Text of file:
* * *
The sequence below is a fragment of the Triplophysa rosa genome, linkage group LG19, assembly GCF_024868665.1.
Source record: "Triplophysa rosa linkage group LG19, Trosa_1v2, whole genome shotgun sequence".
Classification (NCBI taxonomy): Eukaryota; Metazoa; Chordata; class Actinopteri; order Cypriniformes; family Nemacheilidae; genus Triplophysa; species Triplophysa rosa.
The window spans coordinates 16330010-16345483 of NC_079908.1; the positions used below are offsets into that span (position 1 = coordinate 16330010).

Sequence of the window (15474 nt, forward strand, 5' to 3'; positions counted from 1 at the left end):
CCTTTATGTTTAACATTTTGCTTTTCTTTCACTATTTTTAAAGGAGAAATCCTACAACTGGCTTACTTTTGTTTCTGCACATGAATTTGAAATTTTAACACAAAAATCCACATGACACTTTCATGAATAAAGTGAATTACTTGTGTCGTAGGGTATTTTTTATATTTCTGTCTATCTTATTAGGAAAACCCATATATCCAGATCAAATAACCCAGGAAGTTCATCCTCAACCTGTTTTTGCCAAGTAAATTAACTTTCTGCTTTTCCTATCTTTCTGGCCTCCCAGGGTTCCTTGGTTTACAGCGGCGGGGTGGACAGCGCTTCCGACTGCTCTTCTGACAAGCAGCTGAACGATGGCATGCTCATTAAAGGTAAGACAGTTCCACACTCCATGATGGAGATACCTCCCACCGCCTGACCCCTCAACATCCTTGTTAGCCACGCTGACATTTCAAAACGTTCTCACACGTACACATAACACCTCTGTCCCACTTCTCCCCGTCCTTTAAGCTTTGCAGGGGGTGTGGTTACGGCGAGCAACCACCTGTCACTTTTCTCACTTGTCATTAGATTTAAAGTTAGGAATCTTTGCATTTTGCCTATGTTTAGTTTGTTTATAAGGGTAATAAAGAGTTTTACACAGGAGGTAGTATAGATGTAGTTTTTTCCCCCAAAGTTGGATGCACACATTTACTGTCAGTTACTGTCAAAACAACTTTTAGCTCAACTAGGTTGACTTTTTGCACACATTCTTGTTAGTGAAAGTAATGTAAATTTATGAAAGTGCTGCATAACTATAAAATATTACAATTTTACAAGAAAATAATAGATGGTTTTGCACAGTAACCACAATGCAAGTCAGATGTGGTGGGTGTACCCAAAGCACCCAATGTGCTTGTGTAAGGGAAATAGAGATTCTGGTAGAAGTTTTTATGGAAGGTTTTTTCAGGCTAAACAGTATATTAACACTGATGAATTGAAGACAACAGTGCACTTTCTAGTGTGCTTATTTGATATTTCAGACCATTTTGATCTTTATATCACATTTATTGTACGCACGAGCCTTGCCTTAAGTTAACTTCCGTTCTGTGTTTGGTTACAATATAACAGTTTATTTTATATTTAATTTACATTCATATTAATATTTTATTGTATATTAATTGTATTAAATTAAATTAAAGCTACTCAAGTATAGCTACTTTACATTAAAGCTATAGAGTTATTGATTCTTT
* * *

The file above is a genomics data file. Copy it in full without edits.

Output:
The sequence below is a fragment of the Triplophysa rosa genome, linkage group LG19, assembly GCF_024868665.1.
Source record: "Triplophysa rosa linkage group LG19, Trosa_1v2, whole genome shotgun sequence".
Classification (NCBI taxonomy): Eukaryota; Metazoa; Chordata; class Actinopteri; order Cypriniformes; family Nemacheilidae; genus Triplophysa; species Triplophysa rosa.
The window spans coordinates 16330010-16345483 of NC_079908.1; the positions used below are offsets into that span (position 1 = coordinate 16330010).

Sequence of the window (15474 nt, forward strand, 5' to 3'; positions counted from 1 at the left end):
CCTTTATGTTTAACATTTTGCTTTTCTTTCACTATTTTTAAAGGAGAAATCCTACAACTGGCTTACTTTTGTTTCTGCACATGAATTTGAAATTTTAACACAAAAATCCACATGACACTTTCATGAATAAAGTGAATTACTTGTGTCGTAGGGTATTTTTTATATTTCTGTCTATCTTATTAGGAAAACCCATATATCCAGATCAAATAACCCAGGAAGTTCATCCTCAACCTGTTTTTGCCAAGTAAATTAACTTTCTGCTTTTCCTATCTTTCTGGCCTCCCAGGGTTCCTTGGTTTACAGCGGCGGGGTGGACAGCGCTTCCGACTGCTCTTCTGACAAGCAGCTGAACGATGGCATGCTCATTAAAGGTAAGACAGTTCCACACTCCATGATGGAGATACCTCCCACCGCCTGACCCCTCAACATCCTTGTTAGCCACGCTGACATTTCAAAACGTTCTCACACGTACACATAACACCTCTGTCCCACTTCTCCCCGTCCTTTAAGCTTTGCAGGGGGTGTGGTTACGGCGAGCAACCACCTGTCACTTTTCTCACTTGTCATTAGATTTAAAGTTAGGAATCTTTGCATTTTGCCTATGTTTAGTTTGTTTATAAGGGTAATAAAGAGTTTTACACAGGAGGTAGTATAGATGTAGTTTTTTCCCCCAAAGTTGGATGCACACATTTACTGTCAGTTACTGTCAAAACAACTTTTAGCTCAACTAGGTTGACTTTTTGCACACATTCTTGTTAGTGAAAGTAATGTAAATTTATGAAAGTGCTGCATAACTATAAAATATTACAATTTTACAAGAAAATAATAGATGGTTTTGCACAGTAACCACAATGCAAGTCAGATGTGGTGGGTGTACCCAAAGCACCCAATGTGCTTGTGTAAGGGAAATAGAGATTCTGGTAGAAGTTTTTATGGAAGGTTTTTTCAGGCTAAACAGTATATTAACACTGATGAATTGAAGACAACAGTGCACTTTCTAGTGTGCTTATTTGATATTTCAGACCATTTTGATCTTTATATCACATTTATTGTACGCACGAGCCTTGCCTTAAGTTAACTTCCGTTCTGTGTTTGGTTACAATATAACAGTTTATTTTATATTTAATTTACATTCATATTAATATTTTATTGTATATTAATTGTATTAAATTAAATTAAAGCTACTCAAGTATAGCTACTTTACATTAAAGCTATAGAGTTATTGATTCTTT